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US returns looted Libyan artifacts

/ 03:40 AM April 01, 2022
US returns looted Libyan artifacts

The Libyan Antiquities Authority holds a ceremony for the repatriation of the artifacts returned by the US Department of Homeland Security, including the marble antiquity of “The Veiled Head of a Lady” and other looted artifacts at the Royal Palace in Tripoli, Libya, March 31, 2022. REUTERS/Nada Harib

TRIPOLI — Libyan authorities said on Thursday they had received nine ancient artifacts including funerary stone heads, urns, and pottery that were returned by the United States after being smuggled out of the North African country.

All the pieces had been illegally excavated and shipped to the United States, but they were identified by archaeologists working with the Manhattan District Attorney’s office in New York and have been returned to the Museum of Libya in Tripoli.

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“They were not stolen from museums and were not recorded with us,” said Libyan government antiquities department head Muhammad Faraj Muhammad.

“But because they are of a distinctive style, the retrieval process was rather simple,” he added.

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The grandest pieces returned to Libya were the four funerary heads, marble busts including one whose sculptor had added a delicate stone veil that seemed to flow across the face.

The pottery included patterned jars. All the pieces are now in the museum located in the central Tripoli palace of King Idris, who was ousted in 1969, and which has been closed to the public since the 2011 uprising.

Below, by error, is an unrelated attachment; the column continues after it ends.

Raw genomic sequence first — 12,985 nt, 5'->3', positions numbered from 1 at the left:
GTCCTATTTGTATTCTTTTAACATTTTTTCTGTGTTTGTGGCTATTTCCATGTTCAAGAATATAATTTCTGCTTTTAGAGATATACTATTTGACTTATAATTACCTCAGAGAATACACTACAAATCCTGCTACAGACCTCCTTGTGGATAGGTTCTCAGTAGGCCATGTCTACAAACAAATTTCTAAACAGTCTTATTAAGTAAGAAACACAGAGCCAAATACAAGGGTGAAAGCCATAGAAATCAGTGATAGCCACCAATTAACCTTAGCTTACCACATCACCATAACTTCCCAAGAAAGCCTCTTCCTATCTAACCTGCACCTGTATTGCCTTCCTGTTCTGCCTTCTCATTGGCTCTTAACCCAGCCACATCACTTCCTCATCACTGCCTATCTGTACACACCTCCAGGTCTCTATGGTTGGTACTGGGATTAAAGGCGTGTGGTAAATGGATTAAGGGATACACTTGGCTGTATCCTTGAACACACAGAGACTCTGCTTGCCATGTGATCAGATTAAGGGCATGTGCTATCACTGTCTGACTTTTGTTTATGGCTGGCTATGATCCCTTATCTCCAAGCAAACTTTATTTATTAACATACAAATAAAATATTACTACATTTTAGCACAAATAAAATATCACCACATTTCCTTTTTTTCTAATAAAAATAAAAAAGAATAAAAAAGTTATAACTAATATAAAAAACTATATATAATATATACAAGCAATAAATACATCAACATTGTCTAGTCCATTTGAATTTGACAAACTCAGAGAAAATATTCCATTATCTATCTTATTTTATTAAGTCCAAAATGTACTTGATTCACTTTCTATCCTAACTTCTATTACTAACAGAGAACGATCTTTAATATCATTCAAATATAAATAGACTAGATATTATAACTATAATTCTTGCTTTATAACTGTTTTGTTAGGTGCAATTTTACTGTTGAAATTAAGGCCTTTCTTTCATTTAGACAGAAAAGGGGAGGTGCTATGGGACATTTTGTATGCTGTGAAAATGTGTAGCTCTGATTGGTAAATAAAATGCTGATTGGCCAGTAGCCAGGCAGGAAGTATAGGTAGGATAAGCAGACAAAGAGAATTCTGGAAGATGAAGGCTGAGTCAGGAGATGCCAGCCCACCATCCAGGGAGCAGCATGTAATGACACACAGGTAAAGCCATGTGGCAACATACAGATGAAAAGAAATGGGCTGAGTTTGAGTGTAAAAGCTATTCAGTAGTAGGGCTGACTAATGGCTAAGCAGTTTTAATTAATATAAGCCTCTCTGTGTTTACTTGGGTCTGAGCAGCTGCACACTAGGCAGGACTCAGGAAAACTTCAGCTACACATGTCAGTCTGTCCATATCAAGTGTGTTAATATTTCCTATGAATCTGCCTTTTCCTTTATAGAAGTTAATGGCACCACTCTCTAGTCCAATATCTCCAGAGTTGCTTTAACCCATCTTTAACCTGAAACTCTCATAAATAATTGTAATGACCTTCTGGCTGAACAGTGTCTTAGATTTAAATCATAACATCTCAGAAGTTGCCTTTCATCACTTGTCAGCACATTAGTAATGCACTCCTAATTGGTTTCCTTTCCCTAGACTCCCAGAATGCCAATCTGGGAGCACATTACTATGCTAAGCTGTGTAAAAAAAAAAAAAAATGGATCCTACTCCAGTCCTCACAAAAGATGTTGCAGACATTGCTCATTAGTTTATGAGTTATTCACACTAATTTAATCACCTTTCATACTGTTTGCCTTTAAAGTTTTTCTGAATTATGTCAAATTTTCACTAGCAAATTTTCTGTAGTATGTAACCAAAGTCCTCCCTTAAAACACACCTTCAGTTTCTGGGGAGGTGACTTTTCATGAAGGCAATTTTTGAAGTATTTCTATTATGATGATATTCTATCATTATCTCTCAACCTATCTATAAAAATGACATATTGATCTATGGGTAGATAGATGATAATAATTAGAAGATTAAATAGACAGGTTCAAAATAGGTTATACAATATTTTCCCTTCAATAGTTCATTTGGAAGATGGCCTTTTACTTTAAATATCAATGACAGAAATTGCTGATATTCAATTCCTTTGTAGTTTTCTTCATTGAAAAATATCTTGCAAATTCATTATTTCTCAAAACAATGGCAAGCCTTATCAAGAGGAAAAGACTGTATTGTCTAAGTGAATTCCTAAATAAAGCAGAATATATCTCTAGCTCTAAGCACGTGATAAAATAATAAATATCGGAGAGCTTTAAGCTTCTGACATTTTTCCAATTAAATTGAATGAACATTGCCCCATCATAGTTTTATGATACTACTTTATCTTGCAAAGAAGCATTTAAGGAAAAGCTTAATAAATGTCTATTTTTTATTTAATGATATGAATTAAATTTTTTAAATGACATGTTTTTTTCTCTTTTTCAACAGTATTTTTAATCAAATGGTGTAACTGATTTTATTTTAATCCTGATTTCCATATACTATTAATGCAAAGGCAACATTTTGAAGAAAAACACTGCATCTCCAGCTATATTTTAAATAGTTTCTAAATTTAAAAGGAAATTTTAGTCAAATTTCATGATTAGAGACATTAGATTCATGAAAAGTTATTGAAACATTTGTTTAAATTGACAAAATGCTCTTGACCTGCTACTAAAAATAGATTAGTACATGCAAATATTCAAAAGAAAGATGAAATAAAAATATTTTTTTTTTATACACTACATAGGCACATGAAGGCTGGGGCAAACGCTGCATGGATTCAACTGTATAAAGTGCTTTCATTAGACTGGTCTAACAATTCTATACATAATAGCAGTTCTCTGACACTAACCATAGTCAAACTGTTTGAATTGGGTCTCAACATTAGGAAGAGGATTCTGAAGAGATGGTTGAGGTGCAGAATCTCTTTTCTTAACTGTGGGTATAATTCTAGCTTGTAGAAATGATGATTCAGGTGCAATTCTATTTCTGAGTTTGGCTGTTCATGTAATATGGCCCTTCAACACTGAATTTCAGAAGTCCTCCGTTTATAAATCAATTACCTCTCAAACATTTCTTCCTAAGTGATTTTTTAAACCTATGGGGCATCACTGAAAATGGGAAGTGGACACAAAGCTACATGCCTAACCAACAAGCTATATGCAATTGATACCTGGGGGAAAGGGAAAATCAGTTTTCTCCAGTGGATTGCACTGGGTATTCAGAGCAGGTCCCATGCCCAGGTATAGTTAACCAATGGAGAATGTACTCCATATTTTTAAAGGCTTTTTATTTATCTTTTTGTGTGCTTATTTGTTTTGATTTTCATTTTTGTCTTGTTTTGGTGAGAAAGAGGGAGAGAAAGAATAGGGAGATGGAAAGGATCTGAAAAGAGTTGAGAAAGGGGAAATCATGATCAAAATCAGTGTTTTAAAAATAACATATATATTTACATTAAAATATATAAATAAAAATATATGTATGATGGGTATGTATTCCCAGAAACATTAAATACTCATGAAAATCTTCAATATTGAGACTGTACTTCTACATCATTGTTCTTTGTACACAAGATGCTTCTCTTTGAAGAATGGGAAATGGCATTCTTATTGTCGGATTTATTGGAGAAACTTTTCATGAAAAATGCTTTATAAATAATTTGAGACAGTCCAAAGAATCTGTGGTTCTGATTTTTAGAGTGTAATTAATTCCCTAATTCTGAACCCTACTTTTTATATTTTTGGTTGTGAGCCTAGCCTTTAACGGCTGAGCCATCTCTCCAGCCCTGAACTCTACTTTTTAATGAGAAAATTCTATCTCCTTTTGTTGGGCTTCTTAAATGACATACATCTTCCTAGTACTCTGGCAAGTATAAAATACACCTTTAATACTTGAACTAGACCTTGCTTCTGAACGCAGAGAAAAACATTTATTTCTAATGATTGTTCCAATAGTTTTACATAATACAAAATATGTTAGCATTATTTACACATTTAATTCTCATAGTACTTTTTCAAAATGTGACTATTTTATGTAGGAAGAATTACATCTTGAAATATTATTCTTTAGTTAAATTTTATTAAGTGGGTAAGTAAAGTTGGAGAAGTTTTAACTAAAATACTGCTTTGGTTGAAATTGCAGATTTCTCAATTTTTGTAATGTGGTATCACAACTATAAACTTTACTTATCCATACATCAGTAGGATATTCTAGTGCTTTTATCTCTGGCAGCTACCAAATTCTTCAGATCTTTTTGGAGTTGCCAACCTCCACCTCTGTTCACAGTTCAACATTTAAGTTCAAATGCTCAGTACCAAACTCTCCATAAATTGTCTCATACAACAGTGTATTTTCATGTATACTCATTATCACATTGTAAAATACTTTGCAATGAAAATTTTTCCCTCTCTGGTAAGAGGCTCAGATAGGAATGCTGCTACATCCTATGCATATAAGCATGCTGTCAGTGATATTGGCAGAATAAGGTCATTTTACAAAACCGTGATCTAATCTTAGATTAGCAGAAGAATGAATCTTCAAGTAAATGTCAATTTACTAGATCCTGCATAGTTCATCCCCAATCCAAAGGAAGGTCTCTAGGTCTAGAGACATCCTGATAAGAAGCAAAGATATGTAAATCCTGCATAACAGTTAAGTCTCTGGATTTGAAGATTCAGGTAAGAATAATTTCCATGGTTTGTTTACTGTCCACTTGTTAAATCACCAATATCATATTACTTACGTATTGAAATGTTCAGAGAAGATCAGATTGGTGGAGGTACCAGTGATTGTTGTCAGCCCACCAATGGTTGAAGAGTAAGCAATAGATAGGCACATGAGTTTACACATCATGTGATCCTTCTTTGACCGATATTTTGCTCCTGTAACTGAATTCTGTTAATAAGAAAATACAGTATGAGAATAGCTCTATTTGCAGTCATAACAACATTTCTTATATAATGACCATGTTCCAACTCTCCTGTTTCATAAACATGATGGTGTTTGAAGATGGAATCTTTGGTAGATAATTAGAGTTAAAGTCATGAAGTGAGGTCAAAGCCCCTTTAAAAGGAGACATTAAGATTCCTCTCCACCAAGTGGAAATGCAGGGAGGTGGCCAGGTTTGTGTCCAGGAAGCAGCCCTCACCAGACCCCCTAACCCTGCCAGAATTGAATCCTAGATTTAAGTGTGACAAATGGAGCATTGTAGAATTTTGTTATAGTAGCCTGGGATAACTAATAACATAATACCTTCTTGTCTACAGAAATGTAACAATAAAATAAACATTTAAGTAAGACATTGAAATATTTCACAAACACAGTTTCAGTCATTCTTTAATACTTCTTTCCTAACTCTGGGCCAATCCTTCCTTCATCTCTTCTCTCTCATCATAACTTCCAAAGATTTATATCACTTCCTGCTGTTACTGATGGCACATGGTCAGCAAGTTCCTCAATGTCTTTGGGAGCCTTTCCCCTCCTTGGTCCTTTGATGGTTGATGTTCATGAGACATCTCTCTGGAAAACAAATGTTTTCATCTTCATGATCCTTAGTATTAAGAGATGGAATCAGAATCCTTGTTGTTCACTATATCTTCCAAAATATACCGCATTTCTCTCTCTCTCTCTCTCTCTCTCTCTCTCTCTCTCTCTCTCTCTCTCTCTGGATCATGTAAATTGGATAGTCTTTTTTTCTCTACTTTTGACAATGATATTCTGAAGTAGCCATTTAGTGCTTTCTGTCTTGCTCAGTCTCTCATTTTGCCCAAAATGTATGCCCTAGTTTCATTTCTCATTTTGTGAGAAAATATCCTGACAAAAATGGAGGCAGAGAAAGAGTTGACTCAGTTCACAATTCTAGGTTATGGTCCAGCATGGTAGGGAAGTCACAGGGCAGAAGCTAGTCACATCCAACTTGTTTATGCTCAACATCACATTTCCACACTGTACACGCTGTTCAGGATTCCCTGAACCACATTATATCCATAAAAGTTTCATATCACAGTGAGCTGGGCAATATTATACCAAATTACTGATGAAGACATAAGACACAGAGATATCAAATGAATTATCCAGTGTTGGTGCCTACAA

Once a major province of the Roman Empire and home to spectacular coastal ruins, Libya has a wealth of archaeological sites and its museums boasted an array of ancient treasures.

However, during the years of chaos that have followed the 2011 NATO-backed uprising some of its museums were looted and numerous sites were pillaged by treasure hunters digging in the ground.

After major antiquities looting following the U.S.-led invasion of Iraq in 2003, and in Syria during the war after its own 2011 uprising, militant groups raised money by trading in antiquities, drawing greater involvement from the police.

“The process to return cultural antiquities is incredibly complex. It requires massive partnership. In this case, there was a partnership with the U.S. authorities,” said Antonia Marie de Meo, the director of the U.N.’s interregional crime and justice research institute.

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